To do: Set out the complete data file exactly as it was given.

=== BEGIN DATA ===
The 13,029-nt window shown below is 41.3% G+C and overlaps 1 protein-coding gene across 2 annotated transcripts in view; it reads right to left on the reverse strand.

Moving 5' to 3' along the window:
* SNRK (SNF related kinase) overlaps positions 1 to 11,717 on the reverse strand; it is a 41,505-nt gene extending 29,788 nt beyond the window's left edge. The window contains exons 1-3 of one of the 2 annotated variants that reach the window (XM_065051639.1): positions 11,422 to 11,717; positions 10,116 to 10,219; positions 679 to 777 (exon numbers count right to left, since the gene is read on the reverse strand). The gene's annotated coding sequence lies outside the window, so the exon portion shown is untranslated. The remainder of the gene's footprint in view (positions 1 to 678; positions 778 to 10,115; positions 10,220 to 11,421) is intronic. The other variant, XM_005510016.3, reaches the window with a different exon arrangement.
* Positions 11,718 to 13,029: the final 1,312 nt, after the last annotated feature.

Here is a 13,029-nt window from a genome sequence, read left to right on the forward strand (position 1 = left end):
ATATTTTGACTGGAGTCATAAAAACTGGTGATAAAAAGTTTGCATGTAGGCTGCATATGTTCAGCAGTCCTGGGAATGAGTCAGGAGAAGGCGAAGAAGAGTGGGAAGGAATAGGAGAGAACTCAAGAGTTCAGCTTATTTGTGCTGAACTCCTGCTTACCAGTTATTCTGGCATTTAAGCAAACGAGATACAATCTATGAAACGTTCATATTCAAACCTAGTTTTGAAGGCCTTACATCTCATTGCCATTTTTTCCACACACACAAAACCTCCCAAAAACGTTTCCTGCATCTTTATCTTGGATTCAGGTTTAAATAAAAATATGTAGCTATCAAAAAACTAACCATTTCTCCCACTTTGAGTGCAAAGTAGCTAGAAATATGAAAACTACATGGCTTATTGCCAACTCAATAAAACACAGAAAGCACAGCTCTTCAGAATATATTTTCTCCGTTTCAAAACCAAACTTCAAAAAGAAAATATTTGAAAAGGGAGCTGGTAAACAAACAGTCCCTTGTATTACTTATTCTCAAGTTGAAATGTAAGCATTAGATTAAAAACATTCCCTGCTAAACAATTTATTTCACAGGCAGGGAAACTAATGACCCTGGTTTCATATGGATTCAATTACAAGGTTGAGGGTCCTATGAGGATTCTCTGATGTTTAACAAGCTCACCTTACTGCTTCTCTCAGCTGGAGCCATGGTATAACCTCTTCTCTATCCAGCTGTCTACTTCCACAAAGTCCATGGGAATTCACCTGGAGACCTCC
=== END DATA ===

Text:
The 13,029-nt window shown below is 41.3% G+C and overlaps 1 protein-coding gene across 2 annotated transcripts in view; it reads right to left on the reverse strand.

Moving 5' to 3' along the window:
* SNRK (SNF related kinase) overlaps positions 1 to 11,717 on the reverse strand; it is a 41,505-nt gene extending 29,788 nt beyond the window's left edge. The window contains exons 1-3 of one of the 2 annotated variants that reach the window (XM_065051639.1): positions 11,422 to 11,717; positions 10,116 to 10,219; positions 679 to 777 (exon numbers count right to left, since the gene is read on the reverse strand). The gene's annotated coding sequence lies outside the window, so the exon portion shown is untranslated. The remainder of the gene's footprint in view (positions 1 to 678; positions 778 to 10,115; positions 10,220 to 11,421) is intronic. The other variant, XM_005510016.3, reaches the window with a different exon arrangement.
* Positions 11,718 to 13,029: the final 1,312 nt, after the last annotated feature.

Here is a 13,029-nt window from a genome sequence, read left to right on the forward strand (position 1 = left end):
ATATTTTGACTGGAGTCATAAAAACTGGTGATAAAAAGTTTGCATGTAGGCTGCATATGTTCAGCAGTCCTGGGAATGAGTCAGGAGAAGGCGAAGAAGAGTGGGAAGGAATAGGAGAGAACTCAAGAGTTCAGCTTATTTGTGCTGAACTCCTGCTTACCAGTTATTCTGGCATTTAAGCAAACGAGATACAATCTATGAAACGTTCATATTCAAACCTAGTTTTGAAGGCCTTACATCTCATTGCCATTTTTTCCACACACACAAAACCTCCCAAAAACGTTTCCTGCATCTTTATCTTGGATTCAGGTTTAAATAAAAATATGTAGCTATCAAAAAACTAACCATTTCTCCCACTTTGAGTGCAAAGTAGCTAGAAATATGAAAACTACATGGCTTATTGCCAACTCAATAAAACACAGAAAGCACAGCTCTTCAGAATATATTTTCTCCGTTTCAAAACCAAACTTCAAAAAGAAAATATTTGAAAAGGGAGCTGGTAAACAAACAGTCCCTTGTATTACTTATTCTCAAGTTGAAATGTAAGCATTAGATTAAAAACATTCCCTGCTAAACAATTTATTTCACAGGCAGGGAAACTAATGACCCTGGTTTCATATGGATTCAATTACAAGGTTGAGGGTCCTATGAGGATTCTCTGATGTTTAACAAGCTCACCTTACTGCTTCTCTCAGCTGGAGCCATGGTATAACCTCTTCTCTATCCAGCTGTCTACTTCCACAAAGTCCATGGGAATTCACCTGGAGACCTCC